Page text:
No distress? No problem; capital won't be called until investment cycle improves
Investors are managing the risks of private credit investment — including the big risk that the expected distressed credit cycle doesn't materialize — by investing with credit managers that offer fund strategies in which some capital isn't spent if there is no distress.
Oaktree Capital Management LP, Los Angeles, was one of the first to offer such a fund structure. Centerbridge Partners LP, New York, is now raising two funds with a combined target of $5 billion for such a “plan B” strategy.
In April, the Oregon Investment Council, Tigard, which runs the $68 billion Oregon Public Employees Retirement Fund, Salem, committed $500 million for two private credit funds — Centerbridge Special Credit Partners III and Centerbridge Special Credit Partners III-Flex. The funds would make non-control investments in distressed senior loans and high-yield bonds issued by middle- and large-market companies in North America and Europe.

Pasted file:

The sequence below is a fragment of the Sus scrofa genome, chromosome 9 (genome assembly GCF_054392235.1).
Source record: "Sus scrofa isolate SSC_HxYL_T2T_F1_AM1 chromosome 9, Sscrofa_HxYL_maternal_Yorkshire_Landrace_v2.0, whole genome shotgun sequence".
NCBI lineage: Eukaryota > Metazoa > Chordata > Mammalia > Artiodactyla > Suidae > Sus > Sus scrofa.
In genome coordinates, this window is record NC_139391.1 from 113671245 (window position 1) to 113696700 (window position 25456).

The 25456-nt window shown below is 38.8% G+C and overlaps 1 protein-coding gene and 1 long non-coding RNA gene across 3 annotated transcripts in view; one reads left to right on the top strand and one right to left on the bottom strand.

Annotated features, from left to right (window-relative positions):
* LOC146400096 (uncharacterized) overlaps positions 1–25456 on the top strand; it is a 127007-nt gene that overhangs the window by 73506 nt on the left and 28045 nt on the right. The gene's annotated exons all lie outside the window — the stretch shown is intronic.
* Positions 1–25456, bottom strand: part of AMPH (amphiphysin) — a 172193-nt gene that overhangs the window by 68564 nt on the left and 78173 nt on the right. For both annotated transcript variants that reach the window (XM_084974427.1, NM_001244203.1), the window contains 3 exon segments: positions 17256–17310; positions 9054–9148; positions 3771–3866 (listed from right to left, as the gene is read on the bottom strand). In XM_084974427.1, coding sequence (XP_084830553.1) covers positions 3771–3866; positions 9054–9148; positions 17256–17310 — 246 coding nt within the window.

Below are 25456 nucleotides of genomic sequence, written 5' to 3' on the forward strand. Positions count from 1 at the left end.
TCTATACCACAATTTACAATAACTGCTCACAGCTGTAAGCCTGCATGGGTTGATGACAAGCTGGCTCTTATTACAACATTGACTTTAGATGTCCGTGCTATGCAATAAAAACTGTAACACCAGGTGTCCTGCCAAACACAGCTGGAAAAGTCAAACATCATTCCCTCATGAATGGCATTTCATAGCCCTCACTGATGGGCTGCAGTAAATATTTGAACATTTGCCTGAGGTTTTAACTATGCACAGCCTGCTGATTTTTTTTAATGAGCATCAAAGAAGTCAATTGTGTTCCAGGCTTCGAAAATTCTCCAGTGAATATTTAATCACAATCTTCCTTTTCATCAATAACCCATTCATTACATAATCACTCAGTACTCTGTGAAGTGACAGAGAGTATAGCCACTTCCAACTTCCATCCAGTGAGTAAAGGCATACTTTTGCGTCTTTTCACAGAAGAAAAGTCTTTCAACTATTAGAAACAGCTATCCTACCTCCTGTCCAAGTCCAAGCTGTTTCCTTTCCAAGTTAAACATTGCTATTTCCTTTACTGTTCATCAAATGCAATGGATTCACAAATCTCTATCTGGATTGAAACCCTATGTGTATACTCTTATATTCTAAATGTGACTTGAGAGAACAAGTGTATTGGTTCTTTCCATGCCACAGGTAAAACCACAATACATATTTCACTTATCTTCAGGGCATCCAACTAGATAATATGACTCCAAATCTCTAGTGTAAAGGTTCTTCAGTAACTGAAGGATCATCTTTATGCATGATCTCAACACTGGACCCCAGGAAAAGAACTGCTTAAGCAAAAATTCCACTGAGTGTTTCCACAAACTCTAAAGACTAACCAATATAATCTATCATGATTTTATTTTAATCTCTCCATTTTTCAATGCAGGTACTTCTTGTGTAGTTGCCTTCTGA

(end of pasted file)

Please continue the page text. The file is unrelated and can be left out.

The capital in the reserve fund, Fund III-Flex, will not be called and no management fees will be charged until Centerbridge executives determine there is a “robust credit cycle,” said an Oregon Investment Council staff memo.
The staff memo discussed the risks of the investment, which included that distressed credit performs best in a difficult credit environment and that Centerbridge's strategy is more tactical and “cycle reliant” than other strategies. Indeed, the returns of Centerbridge's previous fund, Centerbridge Special Credit Partners II, are lower than the firm's earlier track record — basically break-even since inception of the fund, the memo said. The staff attributed the lower returns to an atypical investment environment during the fund's investment period of mid-2012 to mid-2015, concluding that the tactical investment strategy of Fund III is “compelling.”